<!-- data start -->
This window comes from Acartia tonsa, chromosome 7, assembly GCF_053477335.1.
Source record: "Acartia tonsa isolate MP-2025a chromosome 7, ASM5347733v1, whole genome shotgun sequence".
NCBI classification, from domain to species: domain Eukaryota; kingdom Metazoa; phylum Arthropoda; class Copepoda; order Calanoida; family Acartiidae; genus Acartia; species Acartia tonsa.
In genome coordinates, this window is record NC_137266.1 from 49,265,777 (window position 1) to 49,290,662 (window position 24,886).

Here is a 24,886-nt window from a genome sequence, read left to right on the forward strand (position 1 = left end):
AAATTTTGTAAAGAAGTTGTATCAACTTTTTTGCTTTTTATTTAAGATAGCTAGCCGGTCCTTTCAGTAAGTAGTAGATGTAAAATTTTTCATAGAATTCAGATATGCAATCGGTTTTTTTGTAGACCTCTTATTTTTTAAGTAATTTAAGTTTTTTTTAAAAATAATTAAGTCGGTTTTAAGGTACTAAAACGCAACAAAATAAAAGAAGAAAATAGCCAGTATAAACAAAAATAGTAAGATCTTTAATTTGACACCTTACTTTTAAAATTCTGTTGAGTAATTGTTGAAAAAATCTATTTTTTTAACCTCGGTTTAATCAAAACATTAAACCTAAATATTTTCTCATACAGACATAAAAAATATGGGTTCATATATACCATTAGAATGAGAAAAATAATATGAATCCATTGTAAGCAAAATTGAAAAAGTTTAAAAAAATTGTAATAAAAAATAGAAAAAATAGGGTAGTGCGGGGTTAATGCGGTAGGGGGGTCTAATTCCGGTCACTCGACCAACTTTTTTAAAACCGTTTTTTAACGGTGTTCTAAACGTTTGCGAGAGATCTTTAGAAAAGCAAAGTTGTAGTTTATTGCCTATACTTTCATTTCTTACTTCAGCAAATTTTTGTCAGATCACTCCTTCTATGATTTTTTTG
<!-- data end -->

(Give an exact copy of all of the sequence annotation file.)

This window comes from Acartia tonsa, chromosome 7, assembly GCF_053477335.1.
Source record: "Acartia tonsa isolate MP-2025a chromosome 7, ASM5347733v1, whole genome shotgun sequence".
NCBI classification, from domain to species: domain Eukaryota; kingdom Metazoa; phylum Arthropoda; class Copepoda; order Calanoida; family Acartiidae; genus Acartia; species Acartia tonsa.
In genome coordinates, this window is record NC_137266.1 from 49,265,777 (window position 1) to 49,290,662 (window position 24,886).

Here is a 24,886-nt window from a genome sequence, read left to right on the forward strand (position 1 = left end):
AAATTTTGTAAAGAAGTTGTATCAACTTTTTTGCTTTTTATTTAAGATAGCTAGCCGGTCCTTTCAGTAAGTAGTAGATGTAAAATTTTTCATAGAATTCAGATATGCAATCGGTTTTTTTGTAGACCTCTTATTTTTTAAGTAATTTAAGTTTTTTTTAAAAATAATTAAGTCGGTTTTAAGGTACTAAAACGCAACAAAATAAAAGAAGAAAATAGCCAGTATAAACAAAAATAGTAAGATCTTTAATTTGACACCTTACTTTTAAAATTCTGTTGAGTAATTGTTGAAAAAATCTATTTTTTTAACCTCGGTTTAATCAAAACATTAAACCTAAATATTTTCTCATACAGACATAAAAAATATGGGTTCATATATACCATTAGAATGAGAAAAATAATATGAATCCATTGTAAGCAAAATTGAAAAAGTTTAAAAAAATTGTAATAAAAAATAGAAAAAATAGGGTAGTGCGGGGTTAATGCGGTAGGGGGGTCTAATTCCGGTCACTCGACCAACTTTTTTAAAACCGTTTTTTAACGGTGTTCTAAACGTTTGCGAGAGATCTTTAGAAAAGCAAAGTTGTAGTTTATTGCCTATACTTTCATTTCTTACTTCAGCAAATTTTTGTCAGATCACTCCTTCTATGATTTTTTTG